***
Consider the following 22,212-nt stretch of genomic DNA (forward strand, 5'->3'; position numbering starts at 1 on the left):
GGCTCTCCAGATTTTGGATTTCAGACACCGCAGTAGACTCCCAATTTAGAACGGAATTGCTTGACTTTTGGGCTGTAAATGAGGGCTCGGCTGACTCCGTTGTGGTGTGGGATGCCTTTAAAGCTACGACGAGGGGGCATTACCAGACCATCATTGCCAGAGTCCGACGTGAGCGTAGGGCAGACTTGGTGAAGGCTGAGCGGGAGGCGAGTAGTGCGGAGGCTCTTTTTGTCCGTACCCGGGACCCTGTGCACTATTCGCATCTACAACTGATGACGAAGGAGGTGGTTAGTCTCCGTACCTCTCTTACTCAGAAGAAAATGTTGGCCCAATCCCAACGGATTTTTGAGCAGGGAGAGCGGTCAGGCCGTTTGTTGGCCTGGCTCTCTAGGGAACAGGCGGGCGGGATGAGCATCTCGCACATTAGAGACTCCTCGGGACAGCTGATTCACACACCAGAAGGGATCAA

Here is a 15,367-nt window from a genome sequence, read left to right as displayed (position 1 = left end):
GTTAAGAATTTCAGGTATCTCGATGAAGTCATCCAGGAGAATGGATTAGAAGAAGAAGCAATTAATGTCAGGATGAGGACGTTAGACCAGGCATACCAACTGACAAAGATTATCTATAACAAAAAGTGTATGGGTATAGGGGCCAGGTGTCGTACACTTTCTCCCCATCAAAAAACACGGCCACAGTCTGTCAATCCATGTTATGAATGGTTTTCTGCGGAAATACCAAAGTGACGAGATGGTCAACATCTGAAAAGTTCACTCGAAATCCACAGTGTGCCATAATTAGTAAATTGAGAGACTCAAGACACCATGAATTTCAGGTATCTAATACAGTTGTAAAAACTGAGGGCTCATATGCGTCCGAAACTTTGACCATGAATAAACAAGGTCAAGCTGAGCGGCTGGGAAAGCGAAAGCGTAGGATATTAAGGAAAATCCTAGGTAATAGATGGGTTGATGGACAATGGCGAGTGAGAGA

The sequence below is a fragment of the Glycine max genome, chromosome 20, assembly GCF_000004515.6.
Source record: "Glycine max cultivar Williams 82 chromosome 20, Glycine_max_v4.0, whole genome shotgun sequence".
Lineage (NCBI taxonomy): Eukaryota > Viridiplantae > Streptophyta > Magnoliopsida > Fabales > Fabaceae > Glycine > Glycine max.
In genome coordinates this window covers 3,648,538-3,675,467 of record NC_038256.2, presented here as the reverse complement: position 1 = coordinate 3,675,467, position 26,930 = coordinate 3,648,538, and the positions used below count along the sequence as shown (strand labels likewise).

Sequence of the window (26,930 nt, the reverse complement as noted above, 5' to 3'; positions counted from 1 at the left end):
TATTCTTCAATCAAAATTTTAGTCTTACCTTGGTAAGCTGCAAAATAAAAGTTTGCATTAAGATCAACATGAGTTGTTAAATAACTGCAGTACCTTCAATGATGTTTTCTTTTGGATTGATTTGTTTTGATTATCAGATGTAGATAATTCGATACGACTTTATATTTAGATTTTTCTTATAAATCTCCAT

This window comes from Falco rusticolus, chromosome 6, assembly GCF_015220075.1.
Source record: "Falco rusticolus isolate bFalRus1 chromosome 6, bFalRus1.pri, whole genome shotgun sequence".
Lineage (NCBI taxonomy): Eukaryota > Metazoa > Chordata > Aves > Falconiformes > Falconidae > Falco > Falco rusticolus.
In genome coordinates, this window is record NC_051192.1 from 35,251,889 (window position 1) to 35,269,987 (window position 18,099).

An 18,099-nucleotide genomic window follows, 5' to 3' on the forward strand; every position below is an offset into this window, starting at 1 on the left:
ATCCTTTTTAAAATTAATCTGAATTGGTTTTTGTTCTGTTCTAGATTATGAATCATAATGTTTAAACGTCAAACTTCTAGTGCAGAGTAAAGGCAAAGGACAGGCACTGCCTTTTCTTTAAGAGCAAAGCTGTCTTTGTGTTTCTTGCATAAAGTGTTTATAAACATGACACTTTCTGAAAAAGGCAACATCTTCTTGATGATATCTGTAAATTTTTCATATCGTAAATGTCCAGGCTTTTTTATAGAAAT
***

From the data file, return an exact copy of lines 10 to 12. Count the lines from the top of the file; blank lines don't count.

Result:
TATTCTTCAATCAAAATTTTAGTCTTACCTTGGTAAGCTGCAAAATAAAAGTTTGCATTAAGATCAACATGAGTTGTTAAATAACTGCAGTACCTTCAATGATGTTTTCTTTTGGATTGATTTGTTTTGATTATCAGATGTAGATAATTCGATACGACTTTATATTTAGATTTTTCTTATAAATCTCCAT

This window comes from Falco rusticolus, chromosome 6, assembly GCF_015220075.1.
Source record: "Falco rusticolus isolate bFalRus1 chromosome 6, bFalRus1.pri, whole genome shotgun sequence".